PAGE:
As the talking wheels of American Poetry World wring their hands over various issues (including hand-wringing), and gaze up at the unanswering blue sky crying "whither Poetry?" and such, I would like to outline, briefly, my prediction - not prescription, but prediction - for the general shape of the future, based on the general shape of the past. The past and future of American poetry lies with OHF, or Odd High Formalism.
Not "New Formalism," a 90s movement which called for a return to formal rhyme and meter and received forms (sonnets, sestinas, etc.). The generally reactionary attitude of that trend inhibited more profound experiments with form : as long as we went back to the good old tennis net so sadly neglected since Robert Frost's day, poetry would revive... no.
Nor do I refer to the formalism of the professional avant-garde, primarily represented by the descendants of the NY School, the Language Poets, and various offshoots of experimental Modernism. The formalism of these groups was terribly overshadowed by two influential & contradictory notions drawn from 20th-century philosophy and "theory," namely : 1) reality is constituted by language, and 2) language does not, cannot, really represent or refer to anything outside itself. It's not hard to see where such ideas might lead with regard to poetry : straight into very formal but also highly-mannered self-enclosed & solipsistic literary entities ("language poems" & such).
The perceived ailments & frailty of contemporary American poetry - it's academic effeteness, its anemic detachment from the larger, living world, its introverted fishbowl solipsism & narcissism, its loss of a public audience & the ordinary reader, etc. & so on - might be remedied by a clearer recognition of the main tradition in American poetry, which is none other than... Odd High Formalism.
What is the nature of Odd High Formalism? Here I can only sketch its main elements in a minimal way. Perhaps the best way to understand OHF is to consider the kinship between poetry, music, and public dancing. An era's leading styles of social dancing are paralleled in its poetry. A generation ago, in a series of books, Alastair Fowler analyzed the design properties of Renaissance poetry - combining number mysticism, seasonal or calendrical measures of time, the occasional thematics of major holidays, public events or persons. Poems were shaped to mimic the stately, ceremonial movements of social dancing. Think, on the other hand, about today's social dancing styles : mostly anarchic wiggle, bump & jump. & though fancier, more formal dancing seem to be making a comeback, it is still mostly limited to individual dancing couples, rather than the elaborate group dances of the past. And anarchic wiggle & hop seems like a pretty fair description of the formal approach of much contemporary poetry.
The poet launches into the poem : the audience or reader has no idea where it's going in a formal sense. It's free, it's experimental... it's of the moment, it's raw, it's real... these are the current values. Poetry wants to blend in with the prosaic activities of the world around it. It wants to be liked for blending in. But it will never be liked on this basis : it will only be held in slight contempt. Odd High Formalism accentuates poetry's difference from prose and ordinary life, by lifting its intricate and elegant formalities to another, higher, more intense dimension. Not a dimension of obscurity or elitism : rather a realm of highly-articulate order and elegance. The world of hip-hop and rap is closer to the ancient and Renaissance sense of poetry than anything being produced by the mainstream poetry factories. One may reject the hip-hop artist's often bleak, violent, selfish, cynical and misogynist worldview, yet still learn from hip-hop's focus on formal differentiation and intricacy (the meter, the rhymes, the word-play) - its separation from prose.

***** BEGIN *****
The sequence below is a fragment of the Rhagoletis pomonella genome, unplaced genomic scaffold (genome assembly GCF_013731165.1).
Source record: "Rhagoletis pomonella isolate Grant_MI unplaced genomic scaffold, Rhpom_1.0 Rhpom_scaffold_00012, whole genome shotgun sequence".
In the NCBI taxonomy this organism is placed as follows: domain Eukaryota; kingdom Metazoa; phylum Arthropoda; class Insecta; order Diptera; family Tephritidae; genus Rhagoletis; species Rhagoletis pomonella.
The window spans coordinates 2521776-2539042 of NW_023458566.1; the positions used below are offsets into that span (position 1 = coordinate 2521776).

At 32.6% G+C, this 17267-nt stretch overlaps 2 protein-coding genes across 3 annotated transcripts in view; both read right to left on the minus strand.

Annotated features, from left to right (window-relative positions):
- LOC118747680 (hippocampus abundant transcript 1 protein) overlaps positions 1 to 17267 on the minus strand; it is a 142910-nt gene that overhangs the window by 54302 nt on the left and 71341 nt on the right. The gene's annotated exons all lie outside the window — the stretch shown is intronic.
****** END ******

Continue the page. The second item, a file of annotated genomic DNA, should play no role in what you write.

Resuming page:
Most of the really great American poets of the past have been Odd High Formalists : that is, they have developed a highly-ordered & articulate formality which easily distinguishes itself from prose of any kind. It is inventive, personal, and suited to its own unique aims, rather than patterned on traditional schemes for tradition's sake (hence its "oddness"). Think of Marianne Moore's sui generis formal patterns; Elizabeth Bishop's elegant & playful designs; Emily Dickinson's construction of a poetic universe within a strict and minimalist formal pattern; Whitman's careful development of his own unique cosmic-bardic metrical form and manner; Melville's re-invention of the philosophical travel poem; Poe's highly-mathematical and calculated sense of poetry's rhythmic/tonal mesmerism; Hart Crane's re-invention of the Pindaric praise-song; John Berryman's manic formalism in the Dream Songs... the list could go on for pages. What these poets have in common is a bold - almost extreme - conception of poetry as an intense, highly-differentiated formal dance of sound, meaning, theme, occasion. The OHF poetry of the future will set a new standard of difficulty. This is not a poetry that will "blend in" easily with the prose world : it will be very much harder to write than what is offered at present in schools & literary communities. It will have to distinguish itself - by its formal qualities - from prose. It will have to offer a very high and strange dancing music, a relief - both from prose and from the mannered allusive theoretical academic obscurities which passed for "difficulty" in the last century. Only American Odd High Formalism will set the measures of the dance to come.